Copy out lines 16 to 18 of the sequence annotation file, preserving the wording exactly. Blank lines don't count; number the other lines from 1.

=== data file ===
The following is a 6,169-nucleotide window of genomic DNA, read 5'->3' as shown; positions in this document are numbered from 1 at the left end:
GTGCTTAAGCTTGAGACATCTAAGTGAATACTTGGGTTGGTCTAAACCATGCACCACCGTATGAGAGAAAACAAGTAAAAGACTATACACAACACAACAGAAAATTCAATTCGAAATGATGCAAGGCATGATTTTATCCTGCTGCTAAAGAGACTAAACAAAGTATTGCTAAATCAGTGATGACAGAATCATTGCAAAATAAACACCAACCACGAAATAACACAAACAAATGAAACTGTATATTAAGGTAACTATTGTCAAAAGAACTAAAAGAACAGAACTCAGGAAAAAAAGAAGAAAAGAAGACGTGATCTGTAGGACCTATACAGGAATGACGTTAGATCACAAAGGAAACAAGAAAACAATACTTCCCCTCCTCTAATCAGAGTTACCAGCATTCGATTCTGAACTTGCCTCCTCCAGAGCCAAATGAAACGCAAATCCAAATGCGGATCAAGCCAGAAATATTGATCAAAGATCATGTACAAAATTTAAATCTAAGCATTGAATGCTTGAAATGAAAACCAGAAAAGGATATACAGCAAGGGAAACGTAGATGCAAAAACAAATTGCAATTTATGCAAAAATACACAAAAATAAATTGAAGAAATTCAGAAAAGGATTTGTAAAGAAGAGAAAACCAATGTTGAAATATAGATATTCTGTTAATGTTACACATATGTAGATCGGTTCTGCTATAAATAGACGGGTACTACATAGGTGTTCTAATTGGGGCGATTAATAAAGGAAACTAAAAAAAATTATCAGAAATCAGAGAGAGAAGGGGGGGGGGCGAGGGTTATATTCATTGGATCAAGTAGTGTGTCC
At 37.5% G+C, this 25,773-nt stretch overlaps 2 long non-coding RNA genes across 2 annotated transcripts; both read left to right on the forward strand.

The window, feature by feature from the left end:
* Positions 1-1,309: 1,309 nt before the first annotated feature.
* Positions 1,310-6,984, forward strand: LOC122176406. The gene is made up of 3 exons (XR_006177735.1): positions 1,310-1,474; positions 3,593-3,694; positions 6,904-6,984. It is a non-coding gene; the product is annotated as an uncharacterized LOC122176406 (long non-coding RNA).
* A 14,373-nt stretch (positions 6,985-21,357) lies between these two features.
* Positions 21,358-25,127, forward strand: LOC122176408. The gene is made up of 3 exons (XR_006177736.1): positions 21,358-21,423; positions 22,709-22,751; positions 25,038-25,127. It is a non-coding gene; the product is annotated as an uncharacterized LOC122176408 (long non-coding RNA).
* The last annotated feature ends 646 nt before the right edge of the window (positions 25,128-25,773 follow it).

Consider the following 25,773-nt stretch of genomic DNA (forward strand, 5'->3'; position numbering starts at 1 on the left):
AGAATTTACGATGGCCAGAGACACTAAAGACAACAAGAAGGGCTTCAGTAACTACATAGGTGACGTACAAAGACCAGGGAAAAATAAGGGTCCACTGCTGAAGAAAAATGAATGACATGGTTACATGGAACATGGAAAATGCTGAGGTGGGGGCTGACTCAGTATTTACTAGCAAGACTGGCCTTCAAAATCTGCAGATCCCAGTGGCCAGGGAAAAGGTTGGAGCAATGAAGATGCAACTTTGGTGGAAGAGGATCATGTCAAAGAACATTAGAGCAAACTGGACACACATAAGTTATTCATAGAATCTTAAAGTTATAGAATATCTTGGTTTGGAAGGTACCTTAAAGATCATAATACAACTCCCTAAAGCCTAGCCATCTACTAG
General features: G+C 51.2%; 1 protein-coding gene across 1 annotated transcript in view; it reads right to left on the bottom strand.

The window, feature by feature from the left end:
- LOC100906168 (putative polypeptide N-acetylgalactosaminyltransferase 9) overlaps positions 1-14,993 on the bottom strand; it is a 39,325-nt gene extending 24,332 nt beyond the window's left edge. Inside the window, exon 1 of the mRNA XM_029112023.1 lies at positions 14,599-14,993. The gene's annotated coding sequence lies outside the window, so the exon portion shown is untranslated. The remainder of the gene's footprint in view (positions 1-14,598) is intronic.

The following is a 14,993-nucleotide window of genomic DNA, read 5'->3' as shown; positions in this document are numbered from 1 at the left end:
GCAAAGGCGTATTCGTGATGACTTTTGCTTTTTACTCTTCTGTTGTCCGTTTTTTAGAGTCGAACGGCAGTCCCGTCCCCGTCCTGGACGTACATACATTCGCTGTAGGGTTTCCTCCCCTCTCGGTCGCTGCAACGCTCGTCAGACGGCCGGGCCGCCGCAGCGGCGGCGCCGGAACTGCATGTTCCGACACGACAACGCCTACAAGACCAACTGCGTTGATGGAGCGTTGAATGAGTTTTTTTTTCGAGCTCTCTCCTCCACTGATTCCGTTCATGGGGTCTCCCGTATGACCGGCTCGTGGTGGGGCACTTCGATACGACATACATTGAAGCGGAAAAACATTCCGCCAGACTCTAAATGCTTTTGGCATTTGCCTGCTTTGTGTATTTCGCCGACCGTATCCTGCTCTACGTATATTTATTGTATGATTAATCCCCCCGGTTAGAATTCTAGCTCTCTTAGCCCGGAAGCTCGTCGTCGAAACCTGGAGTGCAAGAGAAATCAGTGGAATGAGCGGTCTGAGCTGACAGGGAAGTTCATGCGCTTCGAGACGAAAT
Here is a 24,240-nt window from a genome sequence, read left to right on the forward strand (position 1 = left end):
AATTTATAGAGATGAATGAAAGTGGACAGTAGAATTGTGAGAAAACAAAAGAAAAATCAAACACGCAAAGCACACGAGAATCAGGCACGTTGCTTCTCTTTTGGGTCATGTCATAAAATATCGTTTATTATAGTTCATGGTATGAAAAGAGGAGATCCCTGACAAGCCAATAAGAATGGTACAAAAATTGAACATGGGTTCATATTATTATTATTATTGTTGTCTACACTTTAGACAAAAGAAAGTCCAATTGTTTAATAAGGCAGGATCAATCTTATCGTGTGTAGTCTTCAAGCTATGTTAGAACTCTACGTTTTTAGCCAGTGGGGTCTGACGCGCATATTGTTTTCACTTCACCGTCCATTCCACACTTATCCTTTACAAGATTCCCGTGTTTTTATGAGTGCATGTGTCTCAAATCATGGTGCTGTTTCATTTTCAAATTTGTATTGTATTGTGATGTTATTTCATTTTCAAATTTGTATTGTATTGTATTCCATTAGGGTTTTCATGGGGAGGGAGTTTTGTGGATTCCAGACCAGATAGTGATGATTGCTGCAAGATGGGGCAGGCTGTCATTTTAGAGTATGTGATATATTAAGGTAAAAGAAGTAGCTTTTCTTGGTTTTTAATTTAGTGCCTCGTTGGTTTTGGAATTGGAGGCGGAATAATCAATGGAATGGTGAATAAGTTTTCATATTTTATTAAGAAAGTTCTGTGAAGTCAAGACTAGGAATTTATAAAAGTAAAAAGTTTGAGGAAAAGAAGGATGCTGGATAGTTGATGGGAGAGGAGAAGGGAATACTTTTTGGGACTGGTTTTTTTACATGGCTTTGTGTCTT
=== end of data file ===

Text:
GCAAAGGCGTATTCGTGATGACTTTTGCTTTTTACTCTTCTGTTGTCCGTTTTTTAGAGTCGAACGGCAGTCCCGTCCCCGTCCTGGACGTACATACATTCGCTGTAGGGTTTCCTCCCCTCTCGGTCGCTGCAACGCTCGTCAGACGGCCGGGCCGCCGCAGCGGCGGCGCCGGAACTGCATGTTCCGACACGACAACGCCTACAAGACCAACTGCGTTGATGGAGCGTTGAATGAGTTTTTTTTTCGAGCTCTCTCCTCCACTGATTCCGTTCATGGGGTCTCCCGTATGACCGGCTCGTGGTGGGGCACTTCGATACGACATACATTGAAGCGGAAAAACATTCCGCCAGACTCTAAATGCTTTTGGCATTTGCCTGCTTTGTGTATTTCGCCGACCGTATCCTGCTCTACGTATATTTATTGTATGATTAATCCCCCCGGTTAGAATTCTAGCTCTCTTAGCCCGGAAGCTCGTCGTCGAAACCTGGAGTGCAAGAGAAATCAGTGGAATGAGCGGTCTGAGCTGACAGGGAAGTTCATGCGCTTCGAGACGAAAT
Here is a 24,240-nt window from a genome sequence, read left to right on the forward strand (position 1 = left end):
AATTTATAGAGATGAATGAAAGTGGACAGTAGAATTGTGAGAAAACAAAAGAAAAATCAAACACGCAAAGCACACGAGAATCAGGCACGTTGCTTCTCTTTTGGGTCATGTCATAAAATATCGTTTATTATAGTTCATGGTATGAAAAGAGGAGATCCCTGACAAGCCAATAAGAATGGTACAAAAATTGAACATGGGTTCATATTATTATTATTATTGTTGTCTACACTTTAGACAAAAGAAAGTCCAATTGTTTAATAAGGCAGGATCAATCTTATCGTGTGTAGTCTTCAAGCTATGTTAGAACTCTACGTTTTTAGCCAGTGGGGTCTGACGCGCATATTGTTTTCACTTCACCGTCCATTCCACACTTATCCTTTACAAGATTCCCGTGTTTTTATGAGTGCATGTGTCTCAAATCATGGTGCTGTTTCATTTTCAAATTTGTATTGTATTGTGATGTTATTTCATTTTCAAATTTGTATTGTATTGTATTCCATTAGGGTTTTCATGGGGAGGGAGTTTTGTGGATTCCAGACCAGATAGTGATGATTGCTGCAAGATGGGGCAGGCTGTCATTTTAGAGTATGTGATATATTAAGGTAAAAGAAGTAGCTTTTCTTGGTTTTTAATTTAGTGCCTCGTTGGTTTTGGAATTGGAGGCGGAATAATCAATGGAATGGTGAATAAGTTTTCATATTTTATTAAGAAAGTTCTGTGAAGTCAAGACTAGGAATTTATAAAAGTAAAAAGTTTGAGGAAAAGAAGGATGCTGGATAGTTGATGGGAGAGGAGAAGGGAATACTTTTTGGGACTGGTTTTTTTACATGGCTTTGTGTCTT